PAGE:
F-35A Joint Strike Fighters — ‘the most lethal acquisition in the Air Force’s history’ — land in Australia
The first of Australia’s next-generation fighter jets have touched down at their new home base at Williamtown, north of Newcastle in New South Wales.
- A total of 72 of the US-built aircraft have been ordered
- Defence Minister Christopher Pyne said each plane cost $124 million
- Pyne said Australia ranked 12th in world for amount spent on defence
The two F-35A Joint Strike Fighters conducted a flyover along the coastline of the Hunter region accompanied by four F/A-18A/B Hornets, the ageing aircraft they will be replacing.
A total of 72 of the US-built aircraft have been ordered and will continue to be delivered to Australia over the coming years.
It is expected 56 will ultimately be based at Williamtown RAAF base and 16 at Tindal in the Northern Territory.
Defence Minister Christopher Pyne said each plane cost $124 million and represented good value for money.
“This is the largest acquisition of the Air Force’s history, $17 billion, and arguably the most lethal acquisition in the Air Force’s history, certainly of its time,” Mr Pyne said.
“The cost [of the Joint Strike Fighters] has dropped by 3 to 4 per cent every year for the last 11 years.
“The next batch will be below $100 million and continuing to fall — we regard that as value for money because we place a very high value on the capability of Australians to win in theatres [of war] and also for our servicemen and women to return home alive.”
Mr Pyne said Australia was ranked 12th in the world for the amount of money it spent on defence, which he said was important to maintain Australia’s standing as a “first-world military nation”.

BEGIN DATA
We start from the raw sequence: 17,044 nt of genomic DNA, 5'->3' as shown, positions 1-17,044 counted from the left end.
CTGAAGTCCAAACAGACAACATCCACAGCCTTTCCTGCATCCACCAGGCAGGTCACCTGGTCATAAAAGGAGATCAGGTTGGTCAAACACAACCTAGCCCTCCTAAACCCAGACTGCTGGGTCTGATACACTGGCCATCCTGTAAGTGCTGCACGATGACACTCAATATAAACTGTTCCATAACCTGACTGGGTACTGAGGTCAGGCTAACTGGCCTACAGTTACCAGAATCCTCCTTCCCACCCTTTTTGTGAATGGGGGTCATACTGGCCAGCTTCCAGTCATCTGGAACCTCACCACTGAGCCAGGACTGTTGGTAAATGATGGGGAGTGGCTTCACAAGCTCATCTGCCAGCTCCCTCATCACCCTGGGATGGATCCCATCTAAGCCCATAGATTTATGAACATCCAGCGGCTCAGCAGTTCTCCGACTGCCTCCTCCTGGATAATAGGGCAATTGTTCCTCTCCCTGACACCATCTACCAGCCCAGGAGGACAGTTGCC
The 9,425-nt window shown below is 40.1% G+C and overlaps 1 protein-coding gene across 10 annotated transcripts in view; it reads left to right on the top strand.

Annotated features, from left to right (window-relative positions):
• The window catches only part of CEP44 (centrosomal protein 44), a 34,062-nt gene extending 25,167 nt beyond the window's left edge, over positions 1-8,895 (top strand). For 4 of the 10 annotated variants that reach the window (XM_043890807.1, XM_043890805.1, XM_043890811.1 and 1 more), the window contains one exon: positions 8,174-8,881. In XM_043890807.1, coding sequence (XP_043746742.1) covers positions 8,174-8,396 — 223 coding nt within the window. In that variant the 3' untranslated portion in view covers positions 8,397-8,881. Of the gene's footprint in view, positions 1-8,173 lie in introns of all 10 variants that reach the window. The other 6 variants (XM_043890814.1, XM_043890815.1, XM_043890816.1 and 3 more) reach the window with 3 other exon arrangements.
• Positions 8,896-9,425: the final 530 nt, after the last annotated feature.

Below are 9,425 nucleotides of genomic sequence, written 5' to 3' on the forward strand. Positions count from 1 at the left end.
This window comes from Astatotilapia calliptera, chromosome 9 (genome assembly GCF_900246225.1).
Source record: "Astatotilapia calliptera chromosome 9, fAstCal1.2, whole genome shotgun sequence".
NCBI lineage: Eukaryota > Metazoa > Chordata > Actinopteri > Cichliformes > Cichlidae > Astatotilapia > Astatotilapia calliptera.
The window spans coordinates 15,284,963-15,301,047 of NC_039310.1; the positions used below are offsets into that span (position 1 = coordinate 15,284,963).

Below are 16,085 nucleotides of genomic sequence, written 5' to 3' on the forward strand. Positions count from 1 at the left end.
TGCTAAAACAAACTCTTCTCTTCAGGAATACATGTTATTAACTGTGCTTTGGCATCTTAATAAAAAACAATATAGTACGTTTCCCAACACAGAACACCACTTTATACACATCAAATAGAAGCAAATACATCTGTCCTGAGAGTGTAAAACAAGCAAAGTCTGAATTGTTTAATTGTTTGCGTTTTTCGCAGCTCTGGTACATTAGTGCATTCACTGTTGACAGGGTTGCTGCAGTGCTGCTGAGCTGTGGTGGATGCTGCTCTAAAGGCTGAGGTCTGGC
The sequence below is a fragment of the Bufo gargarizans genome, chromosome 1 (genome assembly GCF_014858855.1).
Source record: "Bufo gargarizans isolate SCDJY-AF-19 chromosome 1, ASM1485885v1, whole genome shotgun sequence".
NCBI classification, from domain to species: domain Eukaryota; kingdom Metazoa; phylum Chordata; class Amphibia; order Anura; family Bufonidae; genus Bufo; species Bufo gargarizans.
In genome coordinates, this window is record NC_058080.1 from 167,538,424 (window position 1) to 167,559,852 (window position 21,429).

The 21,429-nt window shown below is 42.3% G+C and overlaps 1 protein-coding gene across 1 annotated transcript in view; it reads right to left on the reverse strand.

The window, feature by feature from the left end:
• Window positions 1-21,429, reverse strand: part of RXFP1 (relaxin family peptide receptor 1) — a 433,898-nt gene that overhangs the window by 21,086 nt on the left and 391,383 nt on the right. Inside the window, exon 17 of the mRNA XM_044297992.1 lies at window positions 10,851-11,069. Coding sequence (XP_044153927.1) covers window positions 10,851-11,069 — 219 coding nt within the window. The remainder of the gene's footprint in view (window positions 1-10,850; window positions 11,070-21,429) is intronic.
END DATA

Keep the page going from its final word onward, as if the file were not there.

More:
“It matters to the national interest that Australia has the most capable air force in the region, that we have the regional superior air force capability and the F-35A gives us that capability,” he said.
“The F-35A … changes the way we conceive of a battlefield. It connects all of the different platforms on the battlefield whether they are at sea, on land or in the air to determine the best way, the most efficient and effective means to taking out an opponent — that makes it the most lethal platform in the air, but it also increases the lethality of all the other platforms.”
The chief of the Air Force, Air Marshall Leo Davies, said the new fighter jets would radically change the way Australia engaged an enemy.
“The F-35 has an ability to see the battle space and translate that into a way that gives other folk a picture of what the battle space is,” he said.
“So we can choose to put the right effect in the right space at the right time.
“It is very much now … the conductor of an orchestra, not just a single instrument.”
He said the Air Force would take delivery of two new F-35As “every few months” to achieve a total of eight planes by the end of 2019 and 30 or 31 by the end of 2020.